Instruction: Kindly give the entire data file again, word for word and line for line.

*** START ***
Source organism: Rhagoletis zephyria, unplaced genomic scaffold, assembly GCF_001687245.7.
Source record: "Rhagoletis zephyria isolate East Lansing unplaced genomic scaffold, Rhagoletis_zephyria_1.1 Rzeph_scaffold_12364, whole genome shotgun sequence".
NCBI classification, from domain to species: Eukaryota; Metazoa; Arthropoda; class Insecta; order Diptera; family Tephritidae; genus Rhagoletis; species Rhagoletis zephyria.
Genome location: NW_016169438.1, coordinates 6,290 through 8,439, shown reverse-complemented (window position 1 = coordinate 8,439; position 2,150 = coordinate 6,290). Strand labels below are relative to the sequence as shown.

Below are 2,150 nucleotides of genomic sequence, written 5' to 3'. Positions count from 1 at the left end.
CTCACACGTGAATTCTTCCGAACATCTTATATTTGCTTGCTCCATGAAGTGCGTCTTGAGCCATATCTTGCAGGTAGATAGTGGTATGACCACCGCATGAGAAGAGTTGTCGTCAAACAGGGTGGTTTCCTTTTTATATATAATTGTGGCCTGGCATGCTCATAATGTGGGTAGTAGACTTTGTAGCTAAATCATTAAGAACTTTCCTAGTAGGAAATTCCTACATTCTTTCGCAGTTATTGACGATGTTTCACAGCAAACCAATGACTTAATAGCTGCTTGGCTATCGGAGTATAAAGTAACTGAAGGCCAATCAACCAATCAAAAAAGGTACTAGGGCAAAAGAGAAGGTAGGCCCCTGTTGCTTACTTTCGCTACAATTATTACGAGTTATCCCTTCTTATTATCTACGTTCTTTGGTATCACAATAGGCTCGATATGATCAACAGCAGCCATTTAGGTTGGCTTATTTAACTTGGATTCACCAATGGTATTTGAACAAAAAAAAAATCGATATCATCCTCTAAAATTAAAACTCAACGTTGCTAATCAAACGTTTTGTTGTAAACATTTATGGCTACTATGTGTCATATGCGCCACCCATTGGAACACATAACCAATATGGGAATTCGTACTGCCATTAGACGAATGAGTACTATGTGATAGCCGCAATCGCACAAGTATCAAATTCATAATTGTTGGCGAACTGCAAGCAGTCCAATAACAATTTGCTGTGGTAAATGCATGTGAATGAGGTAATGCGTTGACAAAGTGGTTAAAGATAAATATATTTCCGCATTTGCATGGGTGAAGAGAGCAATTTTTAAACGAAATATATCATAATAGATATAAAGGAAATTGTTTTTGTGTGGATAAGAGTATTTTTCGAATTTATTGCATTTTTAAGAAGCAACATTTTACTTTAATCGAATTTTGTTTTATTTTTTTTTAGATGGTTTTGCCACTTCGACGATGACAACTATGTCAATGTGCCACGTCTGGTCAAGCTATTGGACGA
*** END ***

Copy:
Source organism: Rhagoletis zephyria, unplaced genomic scaffold, assembly GCF_001687245.7.
Source record: "Rhagoletis zephyria isolate East Lansing unplaced genomic scaffold, Rhagoletis_zephyria_1.1 Rzeph_scaffold_12364, whole genome shotgun sequence".
NCBI classification, from domain to species: Eukaryota; Metazoa; Arthropoda; class Insecta; order Diptera; family Tephritidae; genus Rhagoletis; species Rhagoletis zephyria.
Genome location: NW_016169438.1, coordinates 6,290 through 8,439, shown reverse-complemented (window position 1 = coordinate 8,439; position 2,150 = coordinate 6,290). Strand labels below are relative to the sequence as shown.

Below are 2,150 nucleotides of genomic sequence, written 5' to 3'. Positions count from 1 at the left end.
CTCACACGTGAATTCTTCCGAACATCTTATATTTGCTTGCTCCATGAAGTGCGTCTTGAGCCATATCTTGCAGGTAGATAGTGGTATGACCACCGCATGAGAAGAGTTGTCGTCAAACAGGGTGGTTTCCTTTTTATATATAATTGTGGCCTGGCATGCTCATAATGTGGGTAGTAGACTTTGTAGCTAAATCATTAAGAACTTTCCTAGTAGGAAATTCCTACATTCTTTCGCAGTTATTGACGATGTTTCACAGCAAACCAATGACTTAATAGCTGCTTGGCTATCGGAGTATAAAGTAACTGAAGGCCAATCAACCAATCAAAAAAGGTACTAGGGCAAAAGAGAAGGTAGGCCCCTGTTGCTTACTTTCGCTACAATTATTACGAGTTATCCCTTCTTATTATCTACGTTCTTTGGTATCACAATAGGCTCGATATGATCAACAGCAGCCATTTAGGTTGGCTTATTTAACTTGGATTCACCAATGGTATTTGAACAAAAAAAAAATCGATATCATCCTCTAAAATTAAAACTCAACGTTGCTAATCAAACGTTTTGTTGTAAACATTTATGGCTACTATGTGTCATATGCGCCACCCATTGGAACACATAACCAATATGGGAATTCGTACTGCCATTAGACGAATGAGTACTATGTGATAGCCGCAATCGCACAAGTATCAAATTCATAATTGTTGGCGAACTGCAAGCAGTCCAATAACAATTTGCTGTGGTAAATGCATGTGAATGAGGTAATGCGTTGACAAAGTGGTTAAAGATAAATATATTTCCGCATTTGCATGGGTGAAGAGAGCAATTTTTAAACGAAATATATCATAATAGATATAAAGGAAATTGTTTTTGTGTGGATAAGAGTATTTTTCGAATTTATTGCATTTTTAAGAAGCAACATTTTACTTTAATCGAATTTTGTTTTATTTTTTTTTAGATGGTTTTGCCACTTCGACGATGACAACTATGTCAATGTGCCACGTCTGGTCAAGCTATTGGACGA